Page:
For the main objective of the training activities, change in participants' knowledge, skill and attitude, which is the first level of result (or outcome), the overall result is fairly good.
For the other level of results, change in individual's performance and in organizational performances, the evaluation found two distinct patterns. The impact of training activities is good in the Water and Sanitation sector, where other key factors influenced a very successful change achieved in sanitation coverage in recent years in Myanmar. The impact of training is very low in the other sectors because conditions of institutional change and sustainability were not met in the Health and Nutrition sector, in the Education sector and in the CNSP project.
Regarding relevance, the evaluation confirmed that there was a clearly identified need to improve the performance of service providers, and that improving their skills would contribute to overall improvement of the service. Training was therefore deemed appropriate and relevant as a part of the strategy, but not sufficient in itself to increase capacity building. Other influences related to the capacity of service, such as institutional constraints (e.g. midwives being overburdened, poor equipment), structural constraints (e.g. classroom size), low wages, motivation problems, recruitment difficulties, vacant posts, etc. must also be addressed in order to have a sustainable impact on capacity.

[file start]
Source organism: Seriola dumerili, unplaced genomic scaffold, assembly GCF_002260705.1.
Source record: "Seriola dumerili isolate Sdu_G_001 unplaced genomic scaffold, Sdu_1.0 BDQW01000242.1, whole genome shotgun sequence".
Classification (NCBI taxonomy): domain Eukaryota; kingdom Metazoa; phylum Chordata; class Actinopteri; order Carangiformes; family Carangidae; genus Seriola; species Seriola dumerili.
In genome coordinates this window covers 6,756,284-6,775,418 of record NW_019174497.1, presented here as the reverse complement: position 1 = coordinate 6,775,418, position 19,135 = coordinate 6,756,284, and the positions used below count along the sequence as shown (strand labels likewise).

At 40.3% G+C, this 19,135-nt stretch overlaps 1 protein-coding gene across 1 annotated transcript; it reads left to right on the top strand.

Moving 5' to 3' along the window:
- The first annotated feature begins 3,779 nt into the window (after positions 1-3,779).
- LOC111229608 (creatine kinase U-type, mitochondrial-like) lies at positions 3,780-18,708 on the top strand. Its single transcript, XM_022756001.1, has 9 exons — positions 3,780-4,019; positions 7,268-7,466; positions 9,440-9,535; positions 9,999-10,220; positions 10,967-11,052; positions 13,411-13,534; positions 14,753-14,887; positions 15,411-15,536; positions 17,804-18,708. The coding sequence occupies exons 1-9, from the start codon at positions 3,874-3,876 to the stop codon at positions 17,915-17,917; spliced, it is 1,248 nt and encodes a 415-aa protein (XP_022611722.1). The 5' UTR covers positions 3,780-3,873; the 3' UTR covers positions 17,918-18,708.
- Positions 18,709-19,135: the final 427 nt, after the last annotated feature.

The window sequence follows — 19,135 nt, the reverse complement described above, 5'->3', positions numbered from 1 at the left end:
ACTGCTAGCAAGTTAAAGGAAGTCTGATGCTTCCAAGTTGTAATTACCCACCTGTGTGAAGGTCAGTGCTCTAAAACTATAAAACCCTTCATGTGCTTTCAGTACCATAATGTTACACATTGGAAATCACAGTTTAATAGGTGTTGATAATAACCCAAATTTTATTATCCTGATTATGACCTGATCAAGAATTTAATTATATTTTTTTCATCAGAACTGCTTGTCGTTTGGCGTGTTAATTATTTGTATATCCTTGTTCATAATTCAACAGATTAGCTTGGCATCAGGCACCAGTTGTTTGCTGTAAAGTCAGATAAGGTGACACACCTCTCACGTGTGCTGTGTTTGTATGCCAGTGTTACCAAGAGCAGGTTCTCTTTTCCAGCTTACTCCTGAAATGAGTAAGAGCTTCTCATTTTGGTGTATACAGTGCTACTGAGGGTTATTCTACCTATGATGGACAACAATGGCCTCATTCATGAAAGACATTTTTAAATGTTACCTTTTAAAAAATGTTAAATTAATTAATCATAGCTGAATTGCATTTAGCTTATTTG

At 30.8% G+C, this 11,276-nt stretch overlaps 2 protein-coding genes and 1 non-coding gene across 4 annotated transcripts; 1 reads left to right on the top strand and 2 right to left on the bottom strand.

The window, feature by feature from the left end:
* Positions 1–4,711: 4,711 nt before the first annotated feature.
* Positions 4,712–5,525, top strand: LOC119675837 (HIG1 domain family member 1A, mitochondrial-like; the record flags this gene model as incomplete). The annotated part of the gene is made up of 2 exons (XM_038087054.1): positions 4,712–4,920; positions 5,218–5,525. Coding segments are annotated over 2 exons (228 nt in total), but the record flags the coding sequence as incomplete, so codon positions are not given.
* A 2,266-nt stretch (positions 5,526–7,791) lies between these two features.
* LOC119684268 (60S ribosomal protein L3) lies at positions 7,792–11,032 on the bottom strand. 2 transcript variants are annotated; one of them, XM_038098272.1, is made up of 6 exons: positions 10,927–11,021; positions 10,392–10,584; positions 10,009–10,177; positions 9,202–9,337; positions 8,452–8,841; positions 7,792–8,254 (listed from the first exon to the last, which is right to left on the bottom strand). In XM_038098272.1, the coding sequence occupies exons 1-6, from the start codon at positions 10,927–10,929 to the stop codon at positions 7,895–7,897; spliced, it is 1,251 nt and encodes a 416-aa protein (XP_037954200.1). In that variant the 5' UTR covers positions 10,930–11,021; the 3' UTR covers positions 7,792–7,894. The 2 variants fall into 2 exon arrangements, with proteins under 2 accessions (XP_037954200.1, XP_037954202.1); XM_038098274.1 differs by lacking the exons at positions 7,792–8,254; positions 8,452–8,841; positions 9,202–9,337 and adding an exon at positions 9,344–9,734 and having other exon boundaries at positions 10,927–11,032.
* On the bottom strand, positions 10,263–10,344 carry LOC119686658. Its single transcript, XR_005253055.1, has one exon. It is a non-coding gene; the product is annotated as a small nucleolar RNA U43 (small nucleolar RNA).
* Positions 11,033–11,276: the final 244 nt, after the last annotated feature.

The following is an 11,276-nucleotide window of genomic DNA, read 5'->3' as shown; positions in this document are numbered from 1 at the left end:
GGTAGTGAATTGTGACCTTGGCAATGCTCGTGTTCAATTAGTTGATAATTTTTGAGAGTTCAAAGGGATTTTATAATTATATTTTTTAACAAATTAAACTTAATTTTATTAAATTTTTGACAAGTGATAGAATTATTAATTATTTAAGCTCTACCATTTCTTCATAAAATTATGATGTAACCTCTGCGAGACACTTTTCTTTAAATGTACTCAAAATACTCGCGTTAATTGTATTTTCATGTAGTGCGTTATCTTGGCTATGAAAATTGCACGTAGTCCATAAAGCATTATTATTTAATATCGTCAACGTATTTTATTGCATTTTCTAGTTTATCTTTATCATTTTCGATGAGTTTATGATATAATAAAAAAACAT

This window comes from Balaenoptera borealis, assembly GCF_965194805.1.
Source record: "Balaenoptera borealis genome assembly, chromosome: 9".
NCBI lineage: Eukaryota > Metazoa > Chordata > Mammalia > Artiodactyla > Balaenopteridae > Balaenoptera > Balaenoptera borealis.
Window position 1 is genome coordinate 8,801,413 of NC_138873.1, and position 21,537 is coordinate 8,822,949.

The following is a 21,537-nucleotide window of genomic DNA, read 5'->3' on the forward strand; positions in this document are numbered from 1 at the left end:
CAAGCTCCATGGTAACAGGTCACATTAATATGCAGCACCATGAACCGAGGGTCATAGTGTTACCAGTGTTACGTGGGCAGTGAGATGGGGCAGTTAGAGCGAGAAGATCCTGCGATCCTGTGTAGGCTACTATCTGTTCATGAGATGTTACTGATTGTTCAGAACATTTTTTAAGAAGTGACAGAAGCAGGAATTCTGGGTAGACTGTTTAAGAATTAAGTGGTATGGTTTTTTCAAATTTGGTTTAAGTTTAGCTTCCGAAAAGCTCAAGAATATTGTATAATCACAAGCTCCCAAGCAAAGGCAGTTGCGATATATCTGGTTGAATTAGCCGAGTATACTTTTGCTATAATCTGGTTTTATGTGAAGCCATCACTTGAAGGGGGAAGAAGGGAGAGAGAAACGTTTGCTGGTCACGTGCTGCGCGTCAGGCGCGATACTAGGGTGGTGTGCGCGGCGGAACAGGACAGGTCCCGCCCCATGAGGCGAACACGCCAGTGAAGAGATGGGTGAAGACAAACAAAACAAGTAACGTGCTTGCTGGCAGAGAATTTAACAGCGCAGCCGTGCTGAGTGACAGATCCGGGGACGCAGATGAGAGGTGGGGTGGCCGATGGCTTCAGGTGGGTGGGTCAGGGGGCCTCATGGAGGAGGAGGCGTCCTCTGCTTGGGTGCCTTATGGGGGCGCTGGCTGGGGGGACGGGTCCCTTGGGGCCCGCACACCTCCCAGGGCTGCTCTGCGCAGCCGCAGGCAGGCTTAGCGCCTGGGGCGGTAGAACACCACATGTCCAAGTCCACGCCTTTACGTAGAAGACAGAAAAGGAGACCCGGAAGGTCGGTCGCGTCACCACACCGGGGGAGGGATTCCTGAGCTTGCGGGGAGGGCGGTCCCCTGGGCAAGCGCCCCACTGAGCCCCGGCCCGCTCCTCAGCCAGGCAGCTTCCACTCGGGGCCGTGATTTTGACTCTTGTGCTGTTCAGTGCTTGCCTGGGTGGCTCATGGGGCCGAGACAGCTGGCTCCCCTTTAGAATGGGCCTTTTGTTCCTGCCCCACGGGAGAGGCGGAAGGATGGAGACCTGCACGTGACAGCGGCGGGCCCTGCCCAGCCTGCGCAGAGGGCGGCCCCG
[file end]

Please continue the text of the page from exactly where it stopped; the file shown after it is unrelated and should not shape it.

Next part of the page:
These recommendations can be synthesized along 3 main axes:
- More adaptation (contents, methodologies, models) to the context for acceptance and effectiveness
- More professionalism (logical framework, planning, monitoring, result management, integrated capacity building approaches) for accountability and impact
- More understanding and commitment from the counterparts on the need for a multi-dimensional approach to capacity building to improve basic services offered for women and children
To improve efficiency and effectiveness: